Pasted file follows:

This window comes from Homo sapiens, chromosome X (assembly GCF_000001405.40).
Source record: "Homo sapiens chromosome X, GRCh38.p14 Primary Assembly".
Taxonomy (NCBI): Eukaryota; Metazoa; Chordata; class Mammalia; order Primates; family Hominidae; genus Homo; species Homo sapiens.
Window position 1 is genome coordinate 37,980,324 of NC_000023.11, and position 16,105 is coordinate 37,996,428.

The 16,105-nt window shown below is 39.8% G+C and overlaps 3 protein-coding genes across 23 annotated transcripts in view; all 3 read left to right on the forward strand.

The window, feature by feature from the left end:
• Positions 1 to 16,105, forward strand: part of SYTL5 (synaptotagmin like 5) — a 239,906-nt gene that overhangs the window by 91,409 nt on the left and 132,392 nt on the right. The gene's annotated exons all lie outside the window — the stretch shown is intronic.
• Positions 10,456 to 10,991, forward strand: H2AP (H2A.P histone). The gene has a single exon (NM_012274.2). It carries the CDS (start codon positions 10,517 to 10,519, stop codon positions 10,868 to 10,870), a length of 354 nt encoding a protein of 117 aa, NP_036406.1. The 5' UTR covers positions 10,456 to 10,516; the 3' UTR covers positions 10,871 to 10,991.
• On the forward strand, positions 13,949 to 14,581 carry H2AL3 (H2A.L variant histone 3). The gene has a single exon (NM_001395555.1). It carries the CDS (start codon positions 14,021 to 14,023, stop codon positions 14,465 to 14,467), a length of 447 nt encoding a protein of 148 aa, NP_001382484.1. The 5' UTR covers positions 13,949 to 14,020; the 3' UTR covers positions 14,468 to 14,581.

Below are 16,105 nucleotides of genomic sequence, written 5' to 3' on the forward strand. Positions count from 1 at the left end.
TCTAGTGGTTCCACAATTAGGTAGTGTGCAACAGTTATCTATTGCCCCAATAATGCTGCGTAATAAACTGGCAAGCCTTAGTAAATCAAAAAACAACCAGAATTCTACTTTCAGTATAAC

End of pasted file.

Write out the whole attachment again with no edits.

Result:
This window comes from Homo sapiens, chromosome X (assembly GCF_000001405.40).
Source record: "Homo sapiens chromosome X, GRCh38.p14 Primary Assembly".
Taxonomy (NCBI): Eukaryota; Metazoa; Chordata; class Mammalia; order Primates; family Hominidae; genus Homo; species Homo sapiens.
Window position 1 is genome coordinate 37,980,324 of NC_000023.11, and position 16,105 is coordinate 37,996,428.

The 16,105-nt window shown below is 39.8% G+C and overlaps 3 protein-coding genes across 23 annotated transcripts in view; all 3 read left to right on the forward strand.

The window, feature by feature from the left end:
• Positions 1 to 16,105, forward strand: part of SYTL5 (synaptotagmin like 5) — a 239,906-nt gene that overhangs the window by 91,409 nt on the left and 132,392 nt on the right. The gene's annotated exons all lie outside the window — the stretch shown is intronic.
• Positions 10,456 to 10,991, forward strand: H2AP (H2A.P histone). The gene has a single exon (NM_012274.2). It carries the CDS (start codon positions 10,517 to 10,519, stop codon positions 10,868 to 10,870), a length of 354 nt encoding a protein of 117 aa, NP_036406.1. The 5' UTR covers positions 10,456 to 10,516; the 3' UTR covers positions 10,871 to 10,991.
• On the forward strand, positions 13,949 to 14,581 carry H2AL3 (H2A.L variant histone 3). The gene has a single exon (NM_001395555.1). It carries the CDS (start codon positions 14,021 to 14,023, stop codon positions 14,465 to 14,467), a length of 447 nt encoding a protein of 148 aa, NP_001382484.1. The 5' UTR covers positions 13,949 to 14,020; the 3' UTR covers positions 14,468 to 14,581.

Below are 16,105 nucleotides of genomic sequence, written 5' to 3' on the forward strand. Positions count from 1 at the left end.
TCTAGTGGTTCCACAATTAGGTAGTGTGCAACAGTTATCTATTGCCCCAATAATGCTGCGTAATAAACTGGCAAGCCTTAGTAAATCAAAAAACAACCAGAATTCTACTTTCAGTATAAC